French playwright Florian Zeller made his directorial debut in 2020 with The Father, winning an academy award for himself in Best Adapted Screenplay and the prestigious Best Actor oscar going to Sir Anthony Hopkins for his heartwrenching turnout. The film was the first adaptation of his trifecta of familial named stage plays that also include The Mother and The Son. The latter is now Zeller’s sophomore endeavor starring Hollywood royalty with Hugh Jackman and Laura Dern. Rising powerhouse Vanessa Kirby and newcomer Zen McGrath round up the main cast, which you would think paves the way for another stellar adaptation. Unfortunately, that is somehow not the case here.
The play itself is the most recent in Zeller’s spiritual trilogy that homes in on challenging experiences within different age groups. Whereas The Father revolves around the peril of dementia and The Mother, which is yet to be greenlit for a film adaptation, focuses on the loneliness of middle-aged life, The Son explores the convolution of adolescence and its links to mental health. In one way or another, Zeller’s works keep a singular character at their core. The supporting roles are still crucial but they all revolve around the crumbling world of the titular lead.
Zen McGrath plays Nicholas, a seventeen-year-old child of divorce. When his mother, Kate (Laura Dern), struggles to connect with Nicholas after he secretly avoids school for a month as a result of declining mental health, he asks to live with his father Peter (Hugh Jackman), who is also joined by his new wife Beth (Vanessa Kirby) and their infant son Theo. Thinking that a change of scenery would “cure” his rampant depression turns out to be more misguided than Nicholas could expect, as now his father starts to struggle with coming to terms with their disconnected relationship.
The Son is linear in its structure for the majority of its drawn out, two-hour runtime, playing heavily into the tropes of familial dramas. The fundamental story at hand is strong in its relatability, especially for teenagers – former or present – and their parents who are unintentionally left to grapple with their children’s sorrows and consequently, their own. In this way, The Son is very good at finding truth in the modern mental health epidemic and gives commentary on how, woefully, even love is not able to aid the internal agony of depression.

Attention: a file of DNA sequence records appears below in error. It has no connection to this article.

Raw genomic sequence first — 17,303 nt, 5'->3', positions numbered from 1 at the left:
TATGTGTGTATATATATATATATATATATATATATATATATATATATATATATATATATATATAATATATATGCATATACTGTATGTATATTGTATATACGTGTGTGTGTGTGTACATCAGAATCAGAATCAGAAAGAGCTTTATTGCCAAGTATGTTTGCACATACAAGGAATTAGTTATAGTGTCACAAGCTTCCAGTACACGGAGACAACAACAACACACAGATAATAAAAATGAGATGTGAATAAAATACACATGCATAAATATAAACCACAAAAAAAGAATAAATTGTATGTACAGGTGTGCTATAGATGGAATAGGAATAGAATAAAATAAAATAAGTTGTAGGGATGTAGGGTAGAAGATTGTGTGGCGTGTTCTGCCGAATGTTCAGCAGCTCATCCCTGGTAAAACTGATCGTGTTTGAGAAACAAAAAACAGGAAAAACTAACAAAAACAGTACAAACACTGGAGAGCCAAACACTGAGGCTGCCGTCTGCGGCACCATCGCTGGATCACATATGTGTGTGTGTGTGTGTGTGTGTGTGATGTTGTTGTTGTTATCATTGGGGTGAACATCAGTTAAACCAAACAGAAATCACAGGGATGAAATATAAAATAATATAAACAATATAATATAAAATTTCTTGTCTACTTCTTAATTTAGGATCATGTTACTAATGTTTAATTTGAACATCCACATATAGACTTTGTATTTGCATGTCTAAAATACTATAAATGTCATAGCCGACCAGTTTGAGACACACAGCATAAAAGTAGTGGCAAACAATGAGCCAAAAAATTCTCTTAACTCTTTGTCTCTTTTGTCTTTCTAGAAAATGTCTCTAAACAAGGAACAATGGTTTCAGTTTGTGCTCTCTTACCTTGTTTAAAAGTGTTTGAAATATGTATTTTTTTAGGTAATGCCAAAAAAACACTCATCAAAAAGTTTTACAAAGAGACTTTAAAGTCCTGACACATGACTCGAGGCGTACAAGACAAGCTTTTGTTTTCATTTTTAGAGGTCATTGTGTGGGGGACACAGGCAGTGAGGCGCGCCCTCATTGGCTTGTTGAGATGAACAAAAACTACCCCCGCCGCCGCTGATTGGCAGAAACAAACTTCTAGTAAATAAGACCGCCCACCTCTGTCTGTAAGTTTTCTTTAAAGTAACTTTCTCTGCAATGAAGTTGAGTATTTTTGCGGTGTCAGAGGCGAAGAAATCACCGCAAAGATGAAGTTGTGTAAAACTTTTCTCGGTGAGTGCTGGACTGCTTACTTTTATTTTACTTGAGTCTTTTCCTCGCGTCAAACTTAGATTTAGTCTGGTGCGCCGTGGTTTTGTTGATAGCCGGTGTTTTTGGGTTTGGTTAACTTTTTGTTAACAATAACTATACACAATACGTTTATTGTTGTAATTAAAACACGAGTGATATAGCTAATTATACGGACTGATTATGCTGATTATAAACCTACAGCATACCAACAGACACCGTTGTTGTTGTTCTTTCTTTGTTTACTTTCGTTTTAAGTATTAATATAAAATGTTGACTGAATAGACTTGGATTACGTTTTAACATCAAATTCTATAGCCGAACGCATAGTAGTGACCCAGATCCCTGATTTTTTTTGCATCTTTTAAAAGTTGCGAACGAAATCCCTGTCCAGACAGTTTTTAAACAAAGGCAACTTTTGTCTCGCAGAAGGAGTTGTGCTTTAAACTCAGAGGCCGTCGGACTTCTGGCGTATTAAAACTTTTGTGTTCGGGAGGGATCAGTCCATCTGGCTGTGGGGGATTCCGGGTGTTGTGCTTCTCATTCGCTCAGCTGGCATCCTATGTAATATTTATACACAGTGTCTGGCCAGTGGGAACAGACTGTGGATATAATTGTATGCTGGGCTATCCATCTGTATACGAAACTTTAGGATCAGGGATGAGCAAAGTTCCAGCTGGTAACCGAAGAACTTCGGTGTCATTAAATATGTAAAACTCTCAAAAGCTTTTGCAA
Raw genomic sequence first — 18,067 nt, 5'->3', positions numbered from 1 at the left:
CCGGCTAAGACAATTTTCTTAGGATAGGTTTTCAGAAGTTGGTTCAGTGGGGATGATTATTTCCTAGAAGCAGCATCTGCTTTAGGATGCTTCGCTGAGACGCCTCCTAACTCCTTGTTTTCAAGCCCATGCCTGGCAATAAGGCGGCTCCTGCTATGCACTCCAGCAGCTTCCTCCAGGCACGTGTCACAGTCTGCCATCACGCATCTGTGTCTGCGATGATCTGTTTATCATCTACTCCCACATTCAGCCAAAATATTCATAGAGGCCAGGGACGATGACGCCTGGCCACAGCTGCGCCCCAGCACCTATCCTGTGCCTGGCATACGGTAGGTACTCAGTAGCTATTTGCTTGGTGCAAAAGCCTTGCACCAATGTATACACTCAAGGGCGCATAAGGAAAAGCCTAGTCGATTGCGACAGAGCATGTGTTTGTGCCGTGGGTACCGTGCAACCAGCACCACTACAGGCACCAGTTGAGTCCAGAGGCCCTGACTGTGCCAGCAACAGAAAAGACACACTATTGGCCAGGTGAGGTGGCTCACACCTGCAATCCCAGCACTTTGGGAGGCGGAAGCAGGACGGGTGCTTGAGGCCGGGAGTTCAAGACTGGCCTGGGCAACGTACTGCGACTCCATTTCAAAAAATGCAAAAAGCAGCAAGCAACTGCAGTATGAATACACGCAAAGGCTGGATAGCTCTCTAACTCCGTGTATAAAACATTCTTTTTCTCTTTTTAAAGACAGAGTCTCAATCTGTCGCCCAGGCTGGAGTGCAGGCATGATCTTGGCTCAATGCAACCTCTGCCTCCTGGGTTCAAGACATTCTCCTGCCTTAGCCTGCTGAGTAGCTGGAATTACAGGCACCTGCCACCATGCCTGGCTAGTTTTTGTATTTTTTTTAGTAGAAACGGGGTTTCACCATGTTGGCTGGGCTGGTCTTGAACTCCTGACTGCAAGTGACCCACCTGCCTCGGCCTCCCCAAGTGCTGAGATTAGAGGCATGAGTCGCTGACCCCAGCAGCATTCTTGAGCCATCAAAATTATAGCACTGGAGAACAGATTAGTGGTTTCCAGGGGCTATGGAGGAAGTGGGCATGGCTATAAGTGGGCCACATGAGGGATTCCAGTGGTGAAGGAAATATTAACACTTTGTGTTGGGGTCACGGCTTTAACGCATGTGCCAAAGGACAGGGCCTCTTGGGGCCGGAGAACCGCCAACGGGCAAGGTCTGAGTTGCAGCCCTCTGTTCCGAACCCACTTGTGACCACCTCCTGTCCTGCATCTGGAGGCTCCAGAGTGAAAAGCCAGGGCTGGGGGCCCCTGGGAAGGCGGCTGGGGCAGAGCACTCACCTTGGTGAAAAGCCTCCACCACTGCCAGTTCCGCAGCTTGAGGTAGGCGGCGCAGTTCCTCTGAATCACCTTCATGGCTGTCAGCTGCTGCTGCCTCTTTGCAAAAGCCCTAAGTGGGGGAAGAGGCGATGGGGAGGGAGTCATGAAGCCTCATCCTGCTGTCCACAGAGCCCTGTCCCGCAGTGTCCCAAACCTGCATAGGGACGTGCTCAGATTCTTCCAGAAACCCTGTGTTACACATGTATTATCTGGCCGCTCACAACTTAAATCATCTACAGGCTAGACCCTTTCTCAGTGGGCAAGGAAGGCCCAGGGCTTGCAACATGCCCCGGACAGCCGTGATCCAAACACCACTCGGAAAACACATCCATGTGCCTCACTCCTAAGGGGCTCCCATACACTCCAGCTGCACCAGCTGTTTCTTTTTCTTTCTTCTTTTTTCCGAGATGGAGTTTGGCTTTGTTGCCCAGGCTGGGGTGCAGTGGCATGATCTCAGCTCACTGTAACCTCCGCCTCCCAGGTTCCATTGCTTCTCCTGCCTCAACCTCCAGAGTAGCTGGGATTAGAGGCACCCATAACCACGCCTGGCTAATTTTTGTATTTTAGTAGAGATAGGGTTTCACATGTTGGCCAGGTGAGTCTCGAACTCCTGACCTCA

On the other hand, the dialogue in this script is more often than not written in an unnatural fashion that feels stiff. A tale so socially relevant about mental health should be able to make you ponder on conversations you’ve had with others just from the power of the dialogue and character interactions, yet this feels painfully artificial and draws you out almost every single time. It’s hard to imagine how this could be the case when The Father was so powerful in terms of what was on paper, but it seems like Florian Zeller is trying too hard to get the point across in The Son instead of letting things speak for themselves.
The rough dialogue has a direct effect on the actors. Zen McGrath is seemingly always on the edge of a perpetual monologue, leaving his overall performance feeling forced. Shockingly, Hugh Jackman and Laura Dern also lack the intense passion necessary to emotionally sell this story. Vanessa Kirby is the clear standout, dealing with her character’s shifting mindset with dexterity. The platonic chemistry in the cast grows stronger as time goes on, but it’s still not profound enough by the end. Anthony Hopkins makes a fleeting appearance in what is undoubtedly the strongest scene of the entire film, where Peter reunites with his own father, providing some much-needed context on his own nature as a parent and a son.
There are other compelling moments found in The Son, one seeing Hugh Jackman take on a fun dance sequence. However, this necessary levity is frustratingly interrupted when the scene changes in both tone and pace frantically. It is also difficult to gauge how many months the plot spans across, which is especially jarring when a character’s declining condition correlates with the progression of time. Being unable to track this process holds The Son back from adding another layer of emotion as you never really feel like you’re seeing characters grow despite what happens on-screen.
Coming hot off the heels of The Father was always going to be a momentous task, and because of the similar storytelling techniques seen in The Son, it is hard not to compare the two in any capacity. Florian Zeller’s second feature lacks the psychological depth that its predecessor wholeheartedly possesses and is far more surface-level, something that would not have been such a pressing issue if the dialogue and performances were able to make up for it. At the end of the day, even though much of the source material resonates on a human level, a film is only as good as its execution, which in this case is disappointingly insufficient.